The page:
• You’ve been doing fellowships with hospitals in Paris and NYC, what difference do you notice between the way your profession applies in these cities versus New Delhi?

The medical field is very advanced in India, and there is almost no difference in the way we handle and operate a patient. Surgeons in NYC and Paris are more trained in certain newer techniques and procedures because we are talking about scientifically advanced countries. But many Indian doctors come here for training programs and then start doing those things in India as well.

  • What about modeling? You worked with many brands in your country but also did an ad campaign for international brands like Louis Vuitton. How is the fashion world different in your country from others?

There is a difference in every aspect of it. The Indian fashion is still trying to grow and learn the tools in order to be able to align itself to the requirements of the international fashion world.

 

“Before all of the above, I am a proud human being. I fully trust my abilities to better myself every day while being surrounded by the people I love.” – Dr. Manu Bora

 

  • How do you perceive diversity in fashion? Do you feel that it is difficult to be an Indian male model in a world that is known and often criticized because of objectification and profiling?

What I have learned so far is that the consumer comes first. Brands choose their models according to their consumer, buyer base. So the chances for an “Indian looking” model to get a certain campaign will be highly influenced by the audience of a particular brand. If they have a high percentage of Indian buyers, then yes! It aligns perfectly. The reason I am working internationally is that my looks can easily pass for European.

  • Often we see people who seem to be the perfect fit for a certain profession yet they don’t succeed while others who do not fit into a stereotype end up being successful? How do you explain that? Is it a matter of luck or other factors?

Be at the right place at the right time may sound cliche but it does matter. Luck is also an important factor but what I truly believe in is that everything happens for the best, and sometimes not getting what we want can be ‘a great struck of luck’ as Dalai Lama puts it. It may open the door to something bigger and better. We have to work hard and remain hopeful and calm. Things always work out in the favor of positive, honest and hard working people, even if for some of us the path can be more difficult. The more difficult the path the greater human beings we become. An easy path would not challenge us enough.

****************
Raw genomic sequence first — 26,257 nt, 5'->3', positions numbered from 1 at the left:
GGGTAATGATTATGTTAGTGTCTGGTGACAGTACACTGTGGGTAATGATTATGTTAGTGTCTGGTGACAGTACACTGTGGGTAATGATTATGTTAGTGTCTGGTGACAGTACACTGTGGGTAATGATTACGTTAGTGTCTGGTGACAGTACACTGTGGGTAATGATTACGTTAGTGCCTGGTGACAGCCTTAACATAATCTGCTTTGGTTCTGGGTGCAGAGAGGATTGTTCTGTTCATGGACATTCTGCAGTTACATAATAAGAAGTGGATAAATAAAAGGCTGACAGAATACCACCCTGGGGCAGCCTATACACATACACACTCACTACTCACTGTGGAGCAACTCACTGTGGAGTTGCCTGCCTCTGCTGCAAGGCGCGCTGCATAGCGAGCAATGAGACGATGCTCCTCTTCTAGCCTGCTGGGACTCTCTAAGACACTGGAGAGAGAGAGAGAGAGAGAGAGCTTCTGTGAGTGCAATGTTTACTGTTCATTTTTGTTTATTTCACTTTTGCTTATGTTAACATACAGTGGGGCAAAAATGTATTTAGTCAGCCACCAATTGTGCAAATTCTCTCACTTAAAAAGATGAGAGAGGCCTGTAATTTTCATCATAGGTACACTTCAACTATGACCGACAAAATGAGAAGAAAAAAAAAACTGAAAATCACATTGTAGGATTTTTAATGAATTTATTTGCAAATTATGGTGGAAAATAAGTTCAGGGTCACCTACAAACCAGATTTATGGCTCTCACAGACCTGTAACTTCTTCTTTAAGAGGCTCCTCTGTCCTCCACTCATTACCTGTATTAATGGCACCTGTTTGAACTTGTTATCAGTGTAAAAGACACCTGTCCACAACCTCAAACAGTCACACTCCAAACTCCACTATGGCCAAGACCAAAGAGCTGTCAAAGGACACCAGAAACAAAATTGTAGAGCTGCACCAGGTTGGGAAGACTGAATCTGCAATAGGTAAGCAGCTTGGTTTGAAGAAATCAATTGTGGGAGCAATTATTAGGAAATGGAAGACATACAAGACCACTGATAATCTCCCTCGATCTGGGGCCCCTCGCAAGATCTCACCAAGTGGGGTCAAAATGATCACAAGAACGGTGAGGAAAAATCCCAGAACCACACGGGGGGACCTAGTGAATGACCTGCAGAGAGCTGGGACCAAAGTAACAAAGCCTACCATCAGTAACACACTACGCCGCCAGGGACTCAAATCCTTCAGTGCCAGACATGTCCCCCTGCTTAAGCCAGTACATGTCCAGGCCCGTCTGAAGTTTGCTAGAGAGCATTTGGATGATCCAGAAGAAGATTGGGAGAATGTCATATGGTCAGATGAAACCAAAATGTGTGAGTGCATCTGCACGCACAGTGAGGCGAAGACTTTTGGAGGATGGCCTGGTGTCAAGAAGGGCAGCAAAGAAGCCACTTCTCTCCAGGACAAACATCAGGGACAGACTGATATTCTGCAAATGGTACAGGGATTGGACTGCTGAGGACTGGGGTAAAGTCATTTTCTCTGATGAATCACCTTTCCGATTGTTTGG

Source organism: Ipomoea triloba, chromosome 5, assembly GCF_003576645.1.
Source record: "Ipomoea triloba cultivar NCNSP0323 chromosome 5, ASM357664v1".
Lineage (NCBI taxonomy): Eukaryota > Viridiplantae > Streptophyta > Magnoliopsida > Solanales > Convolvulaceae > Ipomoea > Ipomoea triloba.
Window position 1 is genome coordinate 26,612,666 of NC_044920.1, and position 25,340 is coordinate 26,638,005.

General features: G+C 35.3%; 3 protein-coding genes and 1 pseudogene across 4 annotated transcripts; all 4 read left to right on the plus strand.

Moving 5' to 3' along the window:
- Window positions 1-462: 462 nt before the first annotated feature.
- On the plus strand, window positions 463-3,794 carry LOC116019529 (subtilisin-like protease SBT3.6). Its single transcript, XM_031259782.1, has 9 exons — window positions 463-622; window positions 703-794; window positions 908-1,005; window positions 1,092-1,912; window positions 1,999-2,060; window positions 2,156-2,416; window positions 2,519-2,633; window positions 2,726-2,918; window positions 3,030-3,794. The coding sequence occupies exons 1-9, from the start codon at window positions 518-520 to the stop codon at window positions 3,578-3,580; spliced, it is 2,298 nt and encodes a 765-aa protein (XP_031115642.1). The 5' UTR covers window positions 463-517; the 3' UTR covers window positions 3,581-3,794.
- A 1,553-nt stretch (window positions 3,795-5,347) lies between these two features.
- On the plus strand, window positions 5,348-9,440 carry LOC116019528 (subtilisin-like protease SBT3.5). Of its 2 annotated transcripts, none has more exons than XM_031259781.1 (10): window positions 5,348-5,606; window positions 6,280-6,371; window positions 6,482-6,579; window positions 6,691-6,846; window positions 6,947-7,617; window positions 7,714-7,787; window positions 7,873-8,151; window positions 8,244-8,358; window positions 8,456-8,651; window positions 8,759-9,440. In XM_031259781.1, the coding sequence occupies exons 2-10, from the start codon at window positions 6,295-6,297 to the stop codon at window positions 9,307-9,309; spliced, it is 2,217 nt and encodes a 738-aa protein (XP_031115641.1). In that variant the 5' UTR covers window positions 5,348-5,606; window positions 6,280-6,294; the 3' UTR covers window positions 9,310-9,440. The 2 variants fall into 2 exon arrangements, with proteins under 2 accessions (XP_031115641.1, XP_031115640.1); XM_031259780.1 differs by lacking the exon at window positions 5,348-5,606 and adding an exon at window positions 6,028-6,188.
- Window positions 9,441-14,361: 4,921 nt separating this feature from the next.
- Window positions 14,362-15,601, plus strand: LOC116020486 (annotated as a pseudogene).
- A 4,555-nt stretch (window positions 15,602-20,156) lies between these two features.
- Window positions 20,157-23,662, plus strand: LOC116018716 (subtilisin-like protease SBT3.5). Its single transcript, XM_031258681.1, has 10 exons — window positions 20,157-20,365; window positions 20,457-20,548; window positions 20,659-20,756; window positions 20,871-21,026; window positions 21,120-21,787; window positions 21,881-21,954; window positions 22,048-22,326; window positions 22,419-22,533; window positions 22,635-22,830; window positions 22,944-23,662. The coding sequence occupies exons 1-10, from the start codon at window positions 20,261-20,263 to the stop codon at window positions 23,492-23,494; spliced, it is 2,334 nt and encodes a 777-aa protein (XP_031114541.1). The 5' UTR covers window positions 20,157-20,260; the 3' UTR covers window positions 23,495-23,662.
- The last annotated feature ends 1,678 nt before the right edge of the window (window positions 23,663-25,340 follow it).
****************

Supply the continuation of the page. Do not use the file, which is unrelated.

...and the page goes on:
• How do you balance modeling and your medical practice? Can you take time off when necessary to shoot campaigns especially since in fashion there are very specific dead lines?

For any shoot, I have the dates available way ahead of time, so I can plan my surgeries accordingly. It’s tough to manage two-time consuming professional careers because with medicine I have to be up to date, and there is a lot of reading material. For modeling, I have to go to the gym every day to be fit. Somehow I managed to balance everything well so far.

  • Aside from assiduous hours of work and traveling what brings you joy?

I love meeting new people, spending time with family and friends, reading books, watching movies. Some of my favorite authors are Dr. Brian Weiss and Dr. Wyne Dyer.

  • Coming from a spiritual and amazing country like India, are you a spiritual person? Do you practice meditation and yoga? What helps you get through the day with a smile on your face?

I am a positive and calm person. Whatever happens in my life is for the best, and if I remain positive and hard working, I will get everything that God has decided for me I should have. I take whatever comes to me with a positive attitude. I smile even while faced with a negative situation because I tell myself that something great will happen following this experience. And better awaits.